Our nation enters this conflict reluctantly, yet our purpose is sure. The people of the United States and our friends and allies will not live at the mercy of an outlaw regime that threatens the peace with weapons of mass murder.
We will meet that threat now with our Army, Air Force, Navy, Coast Guard and Marines, so that we do not have to meet it later with armies of firefighters and police and doctors on the streets of our cities.
Now that conflict has come, the only way to limit its duration is to apply decisive force. And I assure you, this will not be a campaign of half measures and we will accept no outcome but victory.
– George W. Bush, U.S. President, announcing the beginning of the wrong-headed Iraq War in 2003.
“I got on the telephone with the president, who was in Florida, and told him not to be at one location where we could both be taken out.” Cheney kept W. flying aimlessly in the air on 9/11 while he and Lynn left on a helicopter for a secure undisclosed location, leaving Washington in a bleak, scared silence, with no one reassuring the nation in those first terrifying hours.
“I gave the instructions that we’d authorize our pilots to take it out,” he says, referring to the jet headed to Washington that crashed in a Pennsylvania field. He adds: “After I’d given the order, it was pretty quiet. Everybody had heard it, and it was obviously a significant moment.”
– Maureen Dowd, quoting Dick Cheney from a Showtime documentary on Showtime titled “The World According to Dick Cheney.” By the way, the 9/11 Commission found no documentary evidence that George W. Bush ever authorized Cheney to shoot down commercial airlines.
Cheney is trying, in short, to draw us back into the same tiresome debate over the efficacy of torture, which is about as compelling as a debate about the efficacy of slavery or Jim Crow laws. Only fools debate whether patently illegal programs “work”—only fools or those who have been legally implicated in designing the programs in the first place. … Cheney gets away with saying torture is “legal” even though it isn’t because if it were truly illegal, he and those who devised the torture regime would have faced legal consequences—somewhere, somehow. That’s the meaning of the “rule of law.”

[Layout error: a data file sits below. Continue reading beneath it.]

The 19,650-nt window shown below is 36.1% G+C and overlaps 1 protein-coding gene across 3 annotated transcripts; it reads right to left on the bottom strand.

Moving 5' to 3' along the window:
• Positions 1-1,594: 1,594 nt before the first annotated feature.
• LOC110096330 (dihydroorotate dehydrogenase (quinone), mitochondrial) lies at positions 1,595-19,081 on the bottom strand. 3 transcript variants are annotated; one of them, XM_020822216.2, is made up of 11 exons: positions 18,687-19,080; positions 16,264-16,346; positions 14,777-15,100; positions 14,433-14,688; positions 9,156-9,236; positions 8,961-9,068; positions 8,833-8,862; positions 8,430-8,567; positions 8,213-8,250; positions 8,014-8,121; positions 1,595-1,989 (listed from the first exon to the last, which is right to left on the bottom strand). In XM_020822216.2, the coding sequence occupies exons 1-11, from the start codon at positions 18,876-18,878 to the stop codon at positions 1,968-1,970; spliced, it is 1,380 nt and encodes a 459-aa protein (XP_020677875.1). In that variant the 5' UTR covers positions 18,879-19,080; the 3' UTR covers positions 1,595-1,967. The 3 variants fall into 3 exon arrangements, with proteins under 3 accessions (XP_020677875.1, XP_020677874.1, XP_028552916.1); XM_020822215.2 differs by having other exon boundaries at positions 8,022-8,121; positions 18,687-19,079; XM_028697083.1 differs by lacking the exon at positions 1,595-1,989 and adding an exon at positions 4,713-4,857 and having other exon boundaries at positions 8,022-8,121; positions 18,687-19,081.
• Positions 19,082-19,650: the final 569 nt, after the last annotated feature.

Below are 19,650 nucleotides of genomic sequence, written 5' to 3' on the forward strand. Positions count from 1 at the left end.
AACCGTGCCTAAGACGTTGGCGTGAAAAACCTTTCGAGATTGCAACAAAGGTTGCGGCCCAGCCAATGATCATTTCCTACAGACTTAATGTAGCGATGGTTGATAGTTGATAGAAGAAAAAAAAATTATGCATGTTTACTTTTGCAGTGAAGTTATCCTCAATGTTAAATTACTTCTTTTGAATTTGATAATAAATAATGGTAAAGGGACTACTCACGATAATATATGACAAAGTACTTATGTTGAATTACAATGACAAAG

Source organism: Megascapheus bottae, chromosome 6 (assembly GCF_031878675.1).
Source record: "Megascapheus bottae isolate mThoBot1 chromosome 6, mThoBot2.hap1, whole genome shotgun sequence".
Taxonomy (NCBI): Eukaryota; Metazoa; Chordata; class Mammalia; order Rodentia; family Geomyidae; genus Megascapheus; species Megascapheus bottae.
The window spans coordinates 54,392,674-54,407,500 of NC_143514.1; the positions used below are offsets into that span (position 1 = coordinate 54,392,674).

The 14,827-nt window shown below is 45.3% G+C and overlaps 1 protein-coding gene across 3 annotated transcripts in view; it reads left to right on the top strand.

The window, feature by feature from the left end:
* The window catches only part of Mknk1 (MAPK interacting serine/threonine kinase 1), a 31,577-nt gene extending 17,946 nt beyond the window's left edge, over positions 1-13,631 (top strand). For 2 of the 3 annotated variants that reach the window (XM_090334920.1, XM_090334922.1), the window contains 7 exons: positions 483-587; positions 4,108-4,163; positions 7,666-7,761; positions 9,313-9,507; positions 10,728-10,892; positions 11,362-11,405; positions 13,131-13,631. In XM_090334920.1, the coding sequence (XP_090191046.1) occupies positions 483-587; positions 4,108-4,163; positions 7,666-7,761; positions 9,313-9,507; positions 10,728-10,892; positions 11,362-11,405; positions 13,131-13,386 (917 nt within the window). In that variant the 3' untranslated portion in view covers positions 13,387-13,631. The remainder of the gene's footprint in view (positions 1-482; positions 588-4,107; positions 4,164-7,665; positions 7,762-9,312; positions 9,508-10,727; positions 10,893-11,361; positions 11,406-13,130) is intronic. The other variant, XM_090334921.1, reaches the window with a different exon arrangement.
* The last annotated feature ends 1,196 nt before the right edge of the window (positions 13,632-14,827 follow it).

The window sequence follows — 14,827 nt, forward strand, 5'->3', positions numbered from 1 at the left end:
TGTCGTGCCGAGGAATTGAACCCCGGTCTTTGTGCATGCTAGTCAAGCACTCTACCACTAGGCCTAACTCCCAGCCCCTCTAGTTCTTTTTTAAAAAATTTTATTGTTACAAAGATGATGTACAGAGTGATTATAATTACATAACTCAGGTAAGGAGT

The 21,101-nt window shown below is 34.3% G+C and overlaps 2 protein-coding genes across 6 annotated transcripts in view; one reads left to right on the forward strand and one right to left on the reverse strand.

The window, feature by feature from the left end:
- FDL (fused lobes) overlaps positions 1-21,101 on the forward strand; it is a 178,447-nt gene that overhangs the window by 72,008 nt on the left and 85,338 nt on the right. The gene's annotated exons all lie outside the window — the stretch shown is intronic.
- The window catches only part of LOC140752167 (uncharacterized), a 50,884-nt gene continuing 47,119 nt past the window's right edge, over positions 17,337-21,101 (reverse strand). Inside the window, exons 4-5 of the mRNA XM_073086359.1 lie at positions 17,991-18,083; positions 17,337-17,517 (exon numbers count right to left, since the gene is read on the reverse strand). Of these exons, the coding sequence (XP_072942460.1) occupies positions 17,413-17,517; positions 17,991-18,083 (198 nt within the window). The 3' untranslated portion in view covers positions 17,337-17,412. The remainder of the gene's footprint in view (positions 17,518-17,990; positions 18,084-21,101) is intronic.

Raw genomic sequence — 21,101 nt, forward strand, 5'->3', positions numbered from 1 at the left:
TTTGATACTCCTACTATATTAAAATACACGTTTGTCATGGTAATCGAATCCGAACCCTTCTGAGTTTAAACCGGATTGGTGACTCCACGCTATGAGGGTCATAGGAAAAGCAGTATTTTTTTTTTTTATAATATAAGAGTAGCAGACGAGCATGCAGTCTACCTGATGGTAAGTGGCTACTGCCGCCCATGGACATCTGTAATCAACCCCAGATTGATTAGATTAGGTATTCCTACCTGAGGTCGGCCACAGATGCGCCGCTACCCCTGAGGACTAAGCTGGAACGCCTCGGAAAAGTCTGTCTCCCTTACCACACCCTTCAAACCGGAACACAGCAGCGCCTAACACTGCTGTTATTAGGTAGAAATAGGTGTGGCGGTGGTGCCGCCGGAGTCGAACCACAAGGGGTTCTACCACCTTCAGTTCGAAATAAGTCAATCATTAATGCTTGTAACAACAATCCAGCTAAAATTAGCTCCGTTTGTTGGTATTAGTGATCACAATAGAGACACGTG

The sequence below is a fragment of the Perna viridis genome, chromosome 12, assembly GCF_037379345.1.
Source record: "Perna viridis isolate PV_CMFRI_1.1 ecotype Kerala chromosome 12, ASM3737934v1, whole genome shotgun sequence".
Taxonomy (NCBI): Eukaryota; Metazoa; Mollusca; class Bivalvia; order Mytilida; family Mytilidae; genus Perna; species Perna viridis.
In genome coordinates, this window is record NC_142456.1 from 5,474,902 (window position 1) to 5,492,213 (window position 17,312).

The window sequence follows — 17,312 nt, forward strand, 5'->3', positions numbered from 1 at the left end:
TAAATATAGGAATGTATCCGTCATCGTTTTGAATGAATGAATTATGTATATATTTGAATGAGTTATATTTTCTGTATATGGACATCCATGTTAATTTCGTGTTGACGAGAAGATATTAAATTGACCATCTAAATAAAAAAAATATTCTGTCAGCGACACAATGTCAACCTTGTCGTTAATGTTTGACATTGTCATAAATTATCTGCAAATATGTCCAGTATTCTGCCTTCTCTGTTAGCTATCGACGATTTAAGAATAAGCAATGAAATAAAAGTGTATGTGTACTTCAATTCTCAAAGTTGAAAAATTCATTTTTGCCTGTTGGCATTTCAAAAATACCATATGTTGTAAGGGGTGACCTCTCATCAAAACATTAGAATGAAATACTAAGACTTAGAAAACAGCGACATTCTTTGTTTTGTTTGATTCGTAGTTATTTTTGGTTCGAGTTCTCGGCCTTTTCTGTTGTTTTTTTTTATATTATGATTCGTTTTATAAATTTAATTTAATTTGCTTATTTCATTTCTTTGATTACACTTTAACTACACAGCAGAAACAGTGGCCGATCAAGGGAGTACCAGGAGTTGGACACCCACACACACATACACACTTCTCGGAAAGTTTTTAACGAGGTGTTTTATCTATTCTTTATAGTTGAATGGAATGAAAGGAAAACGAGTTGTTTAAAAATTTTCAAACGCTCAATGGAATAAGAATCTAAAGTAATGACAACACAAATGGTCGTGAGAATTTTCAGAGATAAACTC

If Dick Cheney really believes that authorizing torture is legal, let’s see him travel to Europe, or virtually anywhere else in the world. It won’t happen because he almost certainly would be immediately arrested.
I kept the president fully and completely informed about every in and out of the negotiations with the North Koreans. You can talk about policy differences without suggesting that your colleague somehow misled the president. You know, I don’t appreciate the attack on my integrity that that implies.
– Condoleezza Rice, Secretary of State in the George Bush administration, striking back on Dick Cheney’s attack on her character in his memoir. Don’t worry Condi, there are damned few people who believe anything this serial liar says.
Conor Friedersdorf, writing in The Atlantic, describes, in great detail and with ample citations exactly why Dick Cheney is loathed by so many. Lies about WMD, lies about an Iraq/Al-Qaeda connection, impassioned support for torture, and on and on.
Well worth a full read to remind yourself just how bad he was.
Despite these questions and uncertainties, and having full awareness of them, the vice president nevertheless proceeded to misrepresent the facts in his public statements [leading up to the Iraq War], claiming that there was no doubt about the existence of chemical and biological weapons in Iraq and that a full-scale nuclear program was known to exist, including: (a) March 17, 2002: “We know they have biological and chemical weapons.” (b) March 19, 2002: “We know they are pursuing nuclear weapons.” (c) March 24, 2002: “He is actively pursuing nuclear weapons.” (d) May 19, 2002: “We know he’s got chemical and biological…we know he’s working on nuclear.” (e) August 26, 2002: “We now know that Saddam has resumed his efforts to acquire nuclear weapons… Simply stated, there is no doubt that Saddam Hussein now has weapons of mass destruction. There is no doubt that he is amassing them to use against our friends, against our allies, and against us.” (f) March 16, 2003: “We believe he has, in fact, reconstituted nuclear weapons.”
Five hundred and sixty five pages and a simple apology would have been in order in some of them. Which is to say, the great fact of those eight years is we went to war—big war, costly war—under false pretenses. And…to write a memoir in which you say essentially nothing seriously went wrong…if I wrote a memoir of my last week, I would have things to apologize for.
– George Will, stunned by Dick Cheney’s failure to apologize for the Iraq and inflated claims about WMD.
– Dick Cheney, affirming a proposal to convert Medicare to a voucher system, covering less of the cost of senior healthcare. He was speaking at the KPMG Global Energy Institute. Nothing Cheney likes better than oil, unless it is screwing seniors.
There is a reason why a lot of diplomacy is conducted in secret. There are good reasons for there to be confidentiality in some of those communications. And I think President Mubarak needs to be treated as he deserved over the years, because he has been a good friend.
– Dick Cheney, former Vice President of the United States.